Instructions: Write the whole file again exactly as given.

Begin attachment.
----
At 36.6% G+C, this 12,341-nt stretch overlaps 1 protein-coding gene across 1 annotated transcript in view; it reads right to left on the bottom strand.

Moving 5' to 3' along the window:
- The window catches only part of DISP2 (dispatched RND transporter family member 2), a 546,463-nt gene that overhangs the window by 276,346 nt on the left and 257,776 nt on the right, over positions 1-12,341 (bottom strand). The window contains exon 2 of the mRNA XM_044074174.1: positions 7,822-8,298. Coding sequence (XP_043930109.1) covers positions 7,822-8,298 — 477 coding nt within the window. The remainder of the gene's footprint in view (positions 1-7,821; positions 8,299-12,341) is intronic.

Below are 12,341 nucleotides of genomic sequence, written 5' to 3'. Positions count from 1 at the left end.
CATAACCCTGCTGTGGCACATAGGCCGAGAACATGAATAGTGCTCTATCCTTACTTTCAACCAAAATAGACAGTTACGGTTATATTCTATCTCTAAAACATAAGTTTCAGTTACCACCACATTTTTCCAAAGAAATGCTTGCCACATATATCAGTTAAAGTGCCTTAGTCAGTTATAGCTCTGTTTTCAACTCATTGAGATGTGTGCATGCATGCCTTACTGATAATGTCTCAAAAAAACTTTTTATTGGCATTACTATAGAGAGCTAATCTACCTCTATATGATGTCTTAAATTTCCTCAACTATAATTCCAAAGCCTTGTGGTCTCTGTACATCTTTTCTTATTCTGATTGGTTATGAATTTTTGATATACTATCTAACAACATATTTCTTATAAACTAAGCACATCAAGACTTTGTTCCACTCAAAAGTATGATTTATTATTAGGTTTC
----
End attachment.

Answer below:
At 36.6% G+C, this 12,341-nt stretch overlaps 1 protein-coding gene across 1 annotated transcript in view; it reads right to left on the bottom strand.

Moving 5' to 3' along the window:
- The window catches only part of DISP2 (dispatched RND transporter family member 2), a 546,463-nt gene that overhangs the window by 276,346 nt on the left and 257,776 nt on the right, over positions 1-12,341 (bottom strand). The window contains exon 2 of the mRNA XM_044074174.1: positions 7,822-8,298. Coding sequence (XP_043930109.1) covers positions 7,822-8,298 — 477 coding nt within the window. The remainder of the gene's footprint in view (positions 1-7,821; positions 8,299-12,341) is intronic.

Below are 12,341 nucleotides of genomic sequence, written 5' to 3'. Positions count from 1 at the left end.
CATAACCCTGCTGTGGCACATAGGCCGAGAACATGAATAGTGCTCTATCCTTACTTTCAACCAAAATAGACAGTTACGGTTATATTCTATCTCTAAAACATAAGTTTCAGTTACCACCACATTTTTCCAAAGAAATGCTTGCCACATATATCAGTTAAAGTGCCTTAGTCAGTTATAGCTCTGTTTTCAACTCATTGAGATGTGTGCATGCATGCCTTACTGATAATGTCTCAAAAAAACTTTTTATTGGCATTACTATAGAGAGCTAATCTACCTCTATATGATGTCTTAAATTTCCTCAACTATAATTCCAAAGCCTTGTGGTCTCTGTACATCTTTTCTTATTCTGATTGGTTATGAATTTTTGATATACTATCTAACAACATATTTCTTATAAACTAAGCACATCAAGACTTTGTTCCACTCAAAAGTATGATTTATTATTAGGTTTC